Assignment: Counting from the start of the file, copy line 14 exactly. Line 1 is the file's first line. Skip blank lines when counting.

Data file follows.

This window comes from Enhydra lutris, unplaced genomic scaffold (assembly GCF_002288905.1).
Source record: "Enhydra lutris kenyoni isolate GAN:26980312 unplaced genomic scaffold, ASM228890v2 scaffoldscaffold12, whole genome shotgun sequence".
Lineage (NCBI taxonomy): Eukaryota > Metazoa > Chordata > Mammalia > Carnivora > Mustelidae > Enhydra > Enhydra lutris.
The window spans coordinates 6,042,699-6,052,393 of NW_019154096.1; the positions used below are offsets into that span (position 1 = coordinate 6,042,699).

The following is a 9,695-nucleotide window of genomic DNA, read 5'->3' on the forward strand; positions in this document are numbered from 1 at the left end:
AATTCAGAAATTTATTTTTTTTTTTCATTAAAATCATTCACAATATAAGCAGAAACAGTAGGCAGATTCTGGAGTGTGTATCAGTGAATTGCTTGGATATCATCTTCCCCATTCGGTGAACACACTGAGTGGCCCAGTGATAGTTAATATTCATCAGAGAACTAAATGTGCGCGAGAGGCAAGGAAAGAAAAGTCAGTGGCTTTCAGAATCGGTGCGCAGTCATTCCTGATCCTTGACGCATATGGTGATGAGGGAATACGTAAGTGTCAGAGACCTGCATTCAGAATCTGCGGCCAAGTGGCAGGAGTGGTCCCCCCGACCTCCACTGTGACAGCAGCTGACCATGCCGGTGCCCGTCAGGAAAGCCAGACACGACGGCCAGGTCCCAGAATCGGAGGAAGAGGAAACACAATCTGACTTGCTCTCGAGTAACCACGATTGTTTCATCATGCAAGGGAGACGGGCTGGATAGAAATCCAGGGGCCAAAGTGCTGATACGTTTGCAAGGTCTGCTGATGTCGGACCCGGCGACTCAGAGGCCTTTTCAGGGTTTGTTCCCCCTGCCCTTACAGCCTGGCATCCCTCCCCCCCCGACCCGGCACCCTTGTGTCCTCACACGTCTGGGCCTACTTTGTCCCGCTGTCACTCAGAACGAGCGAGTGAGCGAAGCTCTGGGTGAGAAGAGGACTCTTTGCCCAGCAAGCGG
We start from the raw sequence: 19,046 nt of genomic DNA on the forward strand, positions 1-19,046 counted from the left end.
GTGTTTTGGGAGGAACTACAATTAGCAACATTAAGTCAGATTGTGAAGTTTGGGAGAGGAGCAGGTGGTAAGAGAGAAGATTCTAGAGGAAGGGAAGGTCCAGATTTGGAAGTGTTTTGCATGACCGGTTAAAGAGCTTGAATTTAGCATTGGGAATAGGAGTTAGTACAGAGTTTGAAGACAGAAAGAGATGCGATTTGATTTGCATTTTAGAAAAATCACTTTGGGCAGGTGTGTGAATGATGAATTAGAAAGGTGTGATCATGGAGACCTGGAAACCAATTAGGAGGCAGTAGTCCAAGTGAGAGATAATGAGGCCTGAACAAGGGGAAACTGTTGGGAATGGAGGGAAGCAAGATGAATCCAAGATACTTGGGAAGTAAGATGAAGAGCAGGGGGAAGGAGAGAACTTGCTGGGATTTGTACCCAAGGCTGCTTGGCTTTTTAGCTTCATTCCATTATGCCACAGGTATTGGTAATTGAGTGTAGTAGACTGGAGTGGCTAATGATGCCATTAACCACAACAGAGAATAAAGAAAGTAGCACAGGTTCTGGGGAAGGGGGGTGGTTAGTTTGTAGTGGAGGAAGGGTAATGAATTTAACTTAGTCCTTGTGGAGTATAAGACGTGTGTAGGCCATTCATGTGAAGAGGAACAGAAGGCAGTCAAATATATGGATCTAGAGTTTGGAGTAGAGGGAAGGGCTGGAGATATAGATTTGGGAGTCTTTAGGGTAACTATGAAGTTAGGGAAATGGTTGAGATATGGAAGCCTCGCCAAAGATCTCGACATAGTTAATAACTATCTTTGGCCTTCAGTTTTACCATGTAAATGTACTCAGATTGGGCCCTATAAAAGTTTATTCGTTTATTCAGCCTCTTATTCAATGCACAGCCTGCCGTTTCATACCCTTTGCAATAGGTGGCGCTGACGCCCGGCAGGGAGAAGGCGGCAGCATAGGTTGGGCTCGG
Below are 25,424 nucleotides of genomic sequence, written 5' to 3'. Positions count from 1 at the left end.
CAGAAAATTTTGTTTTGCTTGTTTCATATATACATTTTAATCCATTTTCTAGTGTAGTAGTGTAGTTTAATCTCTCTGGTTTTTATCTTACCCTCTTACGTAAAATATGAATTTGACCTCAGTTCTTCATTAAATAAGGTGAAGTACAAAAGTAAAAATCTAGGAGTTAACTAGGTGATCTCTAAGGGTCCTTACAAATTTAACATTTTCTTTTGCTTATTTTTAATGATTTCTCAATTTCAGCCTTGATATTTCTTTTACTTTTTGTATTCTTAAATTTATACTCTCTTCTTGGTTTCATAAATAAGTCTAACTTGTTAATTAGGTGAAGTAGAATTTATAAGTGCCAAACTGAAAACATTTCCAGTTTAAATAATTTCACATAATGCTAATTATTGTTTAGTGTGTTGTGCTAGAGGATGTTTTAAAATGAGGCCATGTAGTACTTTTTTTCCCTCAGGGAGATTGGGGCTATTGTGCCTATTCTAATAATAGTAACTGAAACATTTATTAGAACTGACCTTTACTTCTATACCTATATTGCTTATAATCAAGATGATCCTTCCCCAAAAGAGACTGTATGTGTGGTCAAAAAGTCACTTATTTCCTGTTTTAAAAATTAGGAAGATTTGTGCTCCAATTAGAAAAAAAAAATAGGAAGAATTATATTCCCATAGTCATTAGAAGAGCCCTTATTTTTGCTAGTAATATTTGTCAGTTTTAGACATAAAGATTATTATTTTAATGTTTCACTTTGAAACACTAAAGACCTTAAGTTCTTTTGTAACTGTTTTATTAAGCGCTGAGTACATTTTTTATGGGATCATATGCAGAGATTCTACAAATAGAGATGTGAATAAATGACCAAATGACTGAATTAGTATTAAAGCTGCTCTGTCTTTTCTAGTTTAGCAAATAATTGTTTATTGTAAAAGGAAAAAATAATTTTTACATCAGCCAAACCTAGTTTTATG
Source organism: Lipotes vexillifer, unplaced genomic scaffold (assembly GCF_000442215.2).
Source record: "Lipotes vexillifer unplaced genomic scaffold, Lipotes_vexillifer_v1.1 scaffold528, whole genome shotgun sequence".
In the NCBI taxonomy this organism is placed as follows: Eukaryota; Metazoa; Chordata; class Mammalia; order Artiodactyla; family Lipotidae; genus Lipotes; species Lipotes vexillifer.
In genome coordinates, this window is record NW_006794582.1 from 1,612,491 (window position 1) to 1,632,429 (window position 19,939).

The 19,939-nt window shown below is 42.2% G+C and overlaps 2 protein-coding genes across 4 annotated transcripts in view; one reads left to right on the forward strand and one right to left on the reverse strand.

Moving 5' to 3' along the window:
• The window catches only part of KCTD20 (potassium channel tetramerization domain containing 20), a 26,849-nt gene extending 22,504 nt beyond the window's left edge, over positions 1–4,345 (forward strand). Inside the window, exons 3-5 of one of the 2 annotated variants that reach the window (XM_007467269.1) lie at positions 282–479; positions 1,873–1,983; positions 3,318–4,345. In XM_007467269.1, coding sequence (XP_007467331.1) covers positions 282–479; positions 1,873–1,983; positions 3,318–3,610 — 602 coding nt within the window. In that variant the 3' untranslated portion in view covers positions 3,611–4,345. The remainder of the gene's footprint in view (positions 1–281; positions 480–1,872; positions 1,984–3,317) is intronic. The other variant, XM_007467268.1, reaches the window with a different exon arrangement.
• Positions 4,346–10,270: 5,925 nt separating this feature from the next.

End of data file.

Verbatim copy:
In genome coordinates, this window is record NW_006794582.1 from 1,612,491 (window position 1) to 1,632,429 (window position 19,939).